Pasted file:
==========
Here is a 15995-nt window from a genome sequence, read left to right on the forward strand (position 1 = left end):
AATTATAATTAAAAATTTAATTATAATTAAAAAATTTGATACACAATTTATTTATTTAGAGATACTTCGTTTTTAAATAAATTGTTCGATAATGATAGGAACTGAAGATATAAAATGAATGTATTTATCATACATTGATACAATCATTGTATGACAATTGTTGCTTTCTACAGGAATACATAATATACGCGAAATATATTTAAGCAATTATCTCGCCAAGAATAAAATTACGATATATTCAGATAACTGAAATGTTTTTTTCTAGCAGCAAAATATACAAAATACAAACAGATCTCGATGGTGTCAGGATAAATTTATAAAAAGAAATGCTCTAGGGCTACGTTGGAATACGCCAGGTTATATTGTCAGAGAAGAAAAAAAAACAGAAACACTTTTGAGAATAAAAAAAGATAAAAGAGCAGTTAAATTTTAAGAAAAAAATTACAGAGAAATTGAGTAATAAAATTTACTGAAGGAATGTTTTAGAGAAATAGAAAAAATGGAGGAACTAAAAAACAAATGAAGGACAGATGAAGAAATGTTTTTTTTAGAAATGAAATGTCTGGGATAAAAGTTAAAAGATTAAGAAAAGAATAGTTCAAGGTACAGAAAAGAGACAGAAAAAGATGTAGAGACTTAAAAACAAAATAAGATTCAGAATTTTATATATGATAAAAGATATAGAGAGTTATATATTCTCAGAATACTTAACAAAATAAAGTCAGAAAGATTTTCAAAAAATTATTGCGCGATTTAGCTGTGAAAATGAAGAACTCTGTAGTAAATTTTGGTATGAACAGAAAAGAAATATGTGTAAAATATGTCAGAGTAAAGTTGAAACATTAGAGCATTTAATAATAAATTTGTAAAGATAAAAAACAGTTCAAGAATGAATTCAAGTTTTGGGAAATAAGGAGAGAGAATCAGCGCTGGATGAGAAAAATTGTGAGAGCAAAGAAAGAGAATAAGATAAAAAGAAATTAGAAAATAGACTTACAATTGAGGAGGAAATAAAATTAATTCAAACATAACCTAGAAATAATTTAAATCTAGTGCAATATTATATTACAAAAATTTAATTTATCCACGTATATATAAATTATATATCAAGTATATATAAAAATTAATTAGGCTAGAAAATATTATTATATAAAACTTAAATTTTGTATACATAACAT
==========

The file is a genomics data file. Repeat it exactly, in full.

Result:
Here is a 15995-nt window from a genome sequence, read left to right on the forward strand (position 1 = left end):
AATTATAATTAAAAATTTAATTATAATTAAAAAATTTGATACACAATTTATTTATTTAGAGATACTTCGTTTTTAAATAAATTGTTCGATAATGATAGGAACTGAAGATATAAAATGAATGTATTTATCATACATTGATACAATCATTGTATGACAATTGTTGCTTTCTACAGGAATACATAATATACGCGAAATATATTTAAGCAATTATCTCGCCAAGAATAAAATTACGATATATTCAGATAACTGAAATGTTTTTTTCTAGCAGCAAAATATACAAAATACAAACAGATCTCGATGGTGTCAGGATAAATTTATAAAAAGAAATGCTCTAGGGCTACGTTGGAATACGCCAGGTTATATTGTCAGAGAAGAAAAAAAAACAGAAACACTTTTGAGAATAAAAAAAGATAAAAGAGCAGTTAAATTTTAAGAAAAAAATTACAGAGAAATTGAGTAATAAAATTTACTGAAGGAATGTTTTAGAGAAATAGAAAAAATGGAGGAACTAAAAAACAAATGAAGGACAGATGAAGAAATGTTTTTTTTAGAAATGAAATGTCTGGGATAAAAGTTAAAAGATTAAGAAAAGAATAGTTCAAGGTACAGAAAAGAGACAGAAAAAGATGTAGAGACTTAAAAACAAAATAAGATTCAGAATTTTATATATGATAAAAGATATAGAGAGTTATATATTCTCAGAATACTTAACAAAATAAAGTCAGAAAGATTTTCAAAAAATTATTGCGCGATTTAGCTGTGAAAATGAAGAACTCTGTAGTAAATTTTGGTATGAACAGAAAAGAAATATGTGTAAAATATGTCAGAGTAAAGTTGAAACATTAGAGCATTTAATAATAAATTTGTAAAGATAAAAAACAGTTCAAGAATGAATTCAAGTTTTGGGAAATAAGGAGAGAGAATCAGCGCTGGATGAGAAAAATTGTGAGAGCAAAGAAAGAGAATAAGATAAAAAGAAATTAGAAAATAGACTTACAATTGAGGAGGAAATAAAATTAATTCAAACATAACCTAGAAATAATTTAAATCTAGTGCAATATTATATTACAAAAATTTAATTTATCCACGTATATATAAATTATATATCAAGTATATATAAAAATTAATTAGGCTAGAAAATATTATTATATAAAACTTAAATTTTGTATACATAACAT